Modern Languages and Cultures alumna Nuri Weitzman '14 lives out her passion for social justice and raising diverse female voices with a strong linguistic foundation from Pace.
You are a global operations manager at Equality Now, an organization that works to protect and promote the human rights of women and girls around the world.
Tell us more about your role and how your work is meaningful to you.
Equality Now is a globally dispersed organization, meaning that staff live and work all over the world and in different time zones. My role is to make sure the internal operations of the organization run smoothly so there is consistency in the way we all work together. It can be difficult at times to identify and then communicate if we’re meeting our goals and ensure that all of the systems we use are in synch and that our processes and policies make sense for the work we do as a growing organization. My role is to make certain that all of this is streamlined and working well. I also take on special projects as a manager.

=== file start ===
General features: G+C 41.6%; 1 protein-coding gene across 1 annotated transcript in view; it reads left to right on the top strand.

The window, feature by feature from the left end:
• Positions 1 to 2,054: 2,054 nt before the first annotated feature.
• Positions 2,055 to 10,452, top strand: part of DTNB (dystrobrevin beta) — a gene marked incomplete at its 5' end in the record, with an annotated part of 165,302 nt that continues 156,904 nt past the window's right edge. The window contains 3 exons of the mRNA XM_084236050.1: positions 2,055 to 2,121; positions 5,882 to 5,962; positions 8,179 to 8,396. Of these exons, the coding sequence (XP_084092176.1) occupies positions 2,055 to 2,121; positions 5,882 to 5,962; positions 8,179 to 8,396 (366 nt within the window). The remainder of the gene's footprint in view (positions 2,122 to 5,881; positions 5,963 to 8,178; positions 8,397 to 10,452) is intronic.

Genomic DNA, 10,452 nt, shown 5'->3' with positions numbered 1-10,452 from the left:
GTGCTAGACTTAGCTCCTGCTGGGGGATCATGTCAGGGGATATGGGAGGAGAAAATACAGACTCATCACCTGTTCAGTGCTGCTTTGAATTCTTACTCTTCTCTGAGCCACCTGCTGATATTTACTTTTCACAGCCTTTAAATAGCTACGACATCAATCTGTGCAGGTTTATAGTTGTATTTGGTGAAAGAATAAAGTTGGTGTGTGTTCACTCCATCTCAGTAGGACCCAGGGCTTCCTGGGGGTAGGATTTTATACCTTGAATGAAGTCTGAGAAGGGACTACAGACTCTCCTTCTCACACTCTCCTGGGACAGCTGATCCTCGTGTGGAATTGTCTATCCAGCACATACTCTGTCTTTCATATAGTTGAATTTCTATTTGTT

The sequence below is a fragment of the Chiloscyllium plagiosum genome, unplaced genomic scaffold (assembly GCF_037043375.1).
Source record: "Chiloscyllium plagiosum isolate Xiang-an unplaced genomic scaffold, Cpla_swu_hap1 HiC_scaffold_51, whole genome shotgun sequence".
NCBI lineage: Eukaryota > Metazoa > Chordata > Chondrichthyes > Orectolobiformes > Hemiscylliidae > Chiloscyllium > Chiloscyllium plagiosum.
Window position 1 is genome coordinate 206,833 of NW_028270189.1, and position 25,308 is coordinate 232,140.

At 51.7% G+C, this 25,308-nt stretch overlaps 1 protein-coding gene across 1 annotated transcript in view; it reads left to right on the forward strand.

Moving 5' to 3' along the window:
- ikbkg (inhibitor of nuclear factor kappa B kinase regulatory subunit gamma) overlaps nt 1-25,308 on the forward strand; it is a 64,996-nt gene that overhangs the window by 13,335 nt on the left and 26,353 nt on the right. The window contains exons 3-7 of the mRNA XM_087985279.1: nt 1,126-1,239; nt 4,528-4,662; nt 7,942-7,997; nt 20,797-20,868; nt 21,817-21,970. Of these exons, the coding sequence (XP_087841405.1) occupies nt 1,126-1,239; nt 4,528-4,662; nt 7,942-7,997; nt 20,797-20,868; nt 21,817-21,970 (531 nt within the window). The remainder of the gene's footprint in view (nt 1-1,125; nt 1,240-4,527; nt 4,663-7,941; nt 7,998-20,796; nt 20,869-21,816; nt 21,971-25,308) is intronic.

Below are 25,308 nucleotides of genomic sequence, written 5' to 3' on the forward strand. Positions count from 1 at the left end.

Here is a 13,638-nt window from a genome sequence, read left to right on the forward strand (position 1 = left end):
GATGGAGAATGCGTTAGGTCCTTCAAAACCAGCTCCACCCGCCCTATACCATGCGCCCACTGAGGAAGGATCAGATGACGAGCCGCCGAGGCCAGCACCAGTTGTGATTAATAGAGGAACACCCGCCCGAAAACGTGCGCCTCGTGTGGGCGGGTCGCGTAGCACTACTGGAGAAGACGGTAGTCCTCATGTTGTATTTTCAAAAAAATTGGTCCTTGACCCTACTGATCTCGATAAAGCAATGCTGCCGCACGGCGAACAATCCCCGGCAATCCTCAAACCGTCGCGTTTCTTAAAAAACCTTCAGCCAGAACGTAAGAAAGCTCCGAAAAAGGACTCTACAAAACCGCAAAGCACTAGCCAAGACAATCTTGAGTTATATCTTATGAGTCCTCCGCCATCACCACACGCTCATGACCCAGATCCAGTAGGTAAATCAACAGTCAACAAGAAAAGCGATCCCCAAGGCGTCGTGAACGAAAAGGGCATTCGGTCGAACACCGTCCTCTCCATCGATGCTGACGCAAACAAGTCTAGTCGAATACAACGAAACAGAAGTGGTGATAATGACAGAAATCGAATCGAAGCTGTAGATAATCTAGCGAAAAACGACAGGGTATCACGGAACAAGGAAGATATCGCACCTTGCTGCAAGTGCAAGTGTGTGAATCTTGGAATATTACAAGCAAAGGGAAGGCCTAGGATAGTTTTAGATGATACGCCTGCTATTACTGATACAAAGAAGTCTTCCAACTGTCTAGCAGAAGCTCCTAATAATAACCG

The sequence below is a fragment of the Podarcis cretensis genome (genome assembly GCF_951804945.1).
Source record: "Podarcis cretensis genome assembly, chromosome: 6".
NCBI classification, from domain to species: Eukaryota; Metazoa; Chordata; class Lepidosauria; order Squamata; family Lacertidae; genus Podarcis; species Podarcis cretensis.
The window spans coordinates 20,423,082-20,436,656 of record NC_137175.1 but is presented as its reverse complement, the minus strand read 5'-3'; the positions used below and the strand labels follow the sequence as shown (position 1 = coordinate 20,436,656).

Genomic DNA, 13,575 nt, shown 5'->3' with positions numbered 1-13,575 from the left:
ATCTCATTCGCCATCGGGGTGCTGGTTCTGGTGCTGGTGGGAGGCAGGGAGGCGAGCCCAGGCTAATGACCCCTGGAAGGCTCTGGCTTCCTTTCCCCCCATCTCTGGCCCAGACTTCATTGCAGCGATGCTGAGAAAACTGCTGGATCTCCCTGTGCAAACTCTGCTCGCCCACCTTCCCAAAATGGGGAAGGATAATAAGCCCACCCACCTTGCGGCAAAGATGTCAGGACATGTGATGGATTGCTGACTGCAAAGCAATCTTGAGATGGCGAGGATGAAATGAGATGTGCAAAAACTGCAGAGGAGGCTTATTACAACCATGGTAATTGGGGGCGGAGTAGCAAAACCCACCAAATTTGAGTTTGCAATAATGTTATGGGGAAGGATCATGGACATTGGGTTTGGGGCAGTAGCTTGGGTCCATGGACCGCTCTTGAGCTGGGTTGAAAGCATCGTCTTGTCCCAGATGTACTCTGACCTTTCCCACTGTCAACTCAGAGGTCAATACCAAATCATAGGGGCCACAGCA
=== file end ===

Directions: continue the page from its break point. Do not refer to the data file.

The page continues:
This work is meaningful for me because I am a feminist, believe in human rights, and have a lifelong passion for social justice work and making this world a more equitable place for women and girls. I’ve worked in international human rights nonprofit organizations for most of my career and have had wonderful opportunities to try out all facets of that work (fundraising, communications, program creation, and management), but what I realized I enjoyed most was making sure that all of our internal systems and processes worked well. We can’t do any of our amazing work without a good organizational structure, so I’m happy to be involved in this small part in the fight for women’s freedoms.
Are there women, past or present, who inspire you or have inspired you throughout your life?
My views have been shaped by many strong women in my life: my mother, grandmothers, friends, former camp counselors, and those I meet when I travel for work, but also through the culture I choose to consume. For example, by listening to music by artists such as Blondie, Joni Mitchell, Tracy Chapman, Bikini Kill, Nina Simone, and Carole King, and reading stories by Isabel Allende, Leonora Carrington, Simone de Beauvoir, and Elena Ferrante (hopefully a woman as this is a pen name). I could go on, but in generaI, I am shaped by culture, and because of this I try to surround myself with diverse female voices.
You graduated with a Bachelor of Arts in Modern Languages and Cultures from Pace and then went on to complete a Master of Science in Nonprofit Management from Columbia University. What attracted you to pursue your undergraduate course of study? How did you get started in your career?